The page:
Regarding the development of CBKB, we tried to overcome some of the typical challenges in creating websites by using an existing platform (Wordpress) and paying a consultant to build a limited set of customizations. This reduced the amount of time it took to get the website up and running and allowed us to focus on content. This also allowed us not to be locked into working with consultants, as we train our own staff to use Wordpress and modify the site’s features. We knew that social media tools like Twitter and Facebook would be relatively inexpensive to use and easy to experiment with. We also relied on off-the-shelf solutions and vendors to provide low-cost webinar services. In terms of CBKB’s goals to broaden the knowledge base of practitioners and policy makers, we knew this would be a long-term effort given the complexity of the subject. We decided to produce webinars that would be of interest to both technical and non-specialist audiences, feature guest blogs and interviews with people who use and create CBAs, and write original content on criminal justice topics of current interest. Producing frequent, timely, and accessible materials helps bring readers back to us for more information.
7. Will the innovation have an effect on other organisations in the chain and if that is the case, how will it affect them?
We've been able to partner or work with several other organisations that supply training and technical assistance services to justice system agencies, providing cost-benefit and economic assessment information where they could not. Such organisations include the National Conference of State Legislatures (NCSL), the National Criminal Justice Association, the National Association of Counties, and the financial managers section of the Major Cities Chiefs Police Association. We've also assisted agencies directly by providing them with information and training. We work closely with our funder to share information about what we’re learning and what we’re hearing from the criminal justice field and to develop ideas for groups to speak with and subjects to investigate; our funder also connects us to other technical assistance providers to ensure that we are sharing information and ideas efficiently and can find natural opportunities to support each others’ efforts.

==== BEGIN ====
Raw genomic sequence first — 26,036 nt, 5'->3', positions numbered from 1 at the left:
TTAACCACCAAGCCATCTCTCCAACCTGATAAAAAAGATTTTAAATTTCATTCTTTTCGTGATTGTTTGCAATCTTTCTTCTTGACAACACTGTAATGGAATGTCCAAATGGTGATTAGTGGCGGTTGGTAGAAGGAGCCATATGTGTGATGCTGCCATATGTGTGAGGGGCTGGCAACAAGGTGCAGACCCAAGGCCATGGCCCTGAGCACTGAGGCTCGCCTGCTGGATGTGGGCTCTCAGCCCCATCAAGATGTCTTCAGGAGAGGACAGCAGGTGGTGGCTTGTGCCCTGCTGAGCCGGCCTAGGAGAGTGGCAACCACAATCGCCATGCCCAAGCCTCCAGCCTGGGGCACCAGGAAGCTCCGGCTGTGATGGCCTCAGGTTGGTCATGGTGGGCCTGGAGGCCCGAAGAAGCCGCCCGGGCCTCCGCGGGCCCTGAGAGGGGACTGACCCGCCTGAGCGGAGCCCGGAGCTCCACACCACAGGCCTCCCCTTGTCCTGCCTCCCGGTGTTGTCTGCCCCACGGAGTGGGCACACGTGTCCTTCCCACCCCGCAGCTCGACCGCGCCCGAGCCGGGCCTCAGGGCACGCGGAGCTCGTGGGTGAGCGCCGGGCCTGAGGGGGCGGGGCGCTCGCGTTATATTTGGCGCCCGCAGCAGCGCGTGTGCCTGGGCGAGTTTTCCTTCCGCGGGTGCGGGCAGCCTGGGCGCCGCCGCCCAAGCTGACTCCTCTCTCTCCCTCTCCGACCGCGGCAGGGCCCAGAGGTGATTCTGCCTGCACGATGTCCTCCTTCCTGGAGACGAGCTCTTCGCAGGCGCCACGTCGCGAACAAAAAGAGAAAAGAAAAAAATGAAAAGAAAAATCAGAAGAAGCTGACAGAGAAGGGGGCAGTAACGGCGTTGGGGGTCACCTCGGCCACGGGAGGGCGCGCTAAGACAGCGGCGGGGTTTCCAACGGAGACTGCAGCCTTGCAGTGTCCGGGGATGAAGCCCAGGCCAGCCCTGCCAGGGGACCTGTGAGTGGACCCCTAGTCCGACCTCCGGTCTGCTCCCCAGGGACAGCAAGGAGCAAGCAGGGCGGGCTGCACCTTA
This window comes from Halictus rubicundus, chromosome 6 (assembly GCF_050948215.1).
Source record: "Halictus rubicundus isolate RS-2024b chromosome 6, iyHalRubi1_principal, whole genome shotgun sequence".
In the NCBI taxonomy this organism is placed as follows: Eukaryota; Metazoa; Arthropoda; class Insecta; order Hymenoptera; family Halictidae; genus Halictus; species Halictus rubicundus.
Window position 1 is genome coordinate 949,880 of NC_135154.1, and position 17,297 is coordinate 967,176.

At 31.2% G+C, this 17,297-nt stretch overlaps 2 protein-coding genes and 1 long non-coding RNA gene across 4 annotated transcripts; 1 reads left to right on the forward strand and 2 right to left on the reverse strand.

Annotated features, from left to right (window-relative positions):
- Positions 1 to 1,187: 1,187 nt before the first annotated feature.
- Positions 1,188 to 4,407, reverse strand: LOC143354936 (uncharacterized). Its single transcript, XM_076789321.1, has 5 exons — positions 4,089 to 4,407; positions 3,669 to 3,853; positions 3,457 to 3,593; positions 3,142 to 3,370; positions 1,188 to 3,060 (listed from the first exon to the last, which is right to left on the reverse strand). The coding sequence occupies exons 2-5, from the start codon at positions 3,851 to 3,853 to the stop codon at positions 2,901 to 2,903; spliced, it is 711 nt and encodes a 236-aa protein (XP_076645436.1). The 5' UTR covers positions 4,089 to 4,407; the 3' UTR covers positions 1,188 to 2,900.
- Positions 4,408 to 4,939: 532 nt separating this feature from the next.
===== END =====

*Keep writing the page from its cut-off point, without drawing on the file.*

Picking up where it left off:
8. How was the development funded and what were reasons for the financing organisation?
Funding was provided by the U.S. Department of Justice's Bureau of Justice Assistance (see answer to question 3). BJA had been getting interested in CBA because of the method’s potential to help jurisdictions make hard decisions during the economic downturn and as a way to communicate evaluation findings and to support evidence-based practices and programmes. BJA had also been receiving requests for information and thought that we could provide this information to the field. BJA has recently funded us to continue CBKB’s activities and to expand our work to include site-specific technical assistance to build CBA capacity in selected jurisdictions.
9. Can you name 3 to 5 characteristics of the innovation that are most essential to make it work?
- Timely, relevant, and accessible content, i.e., clearly explained and tied to specific and practical concerns that people have.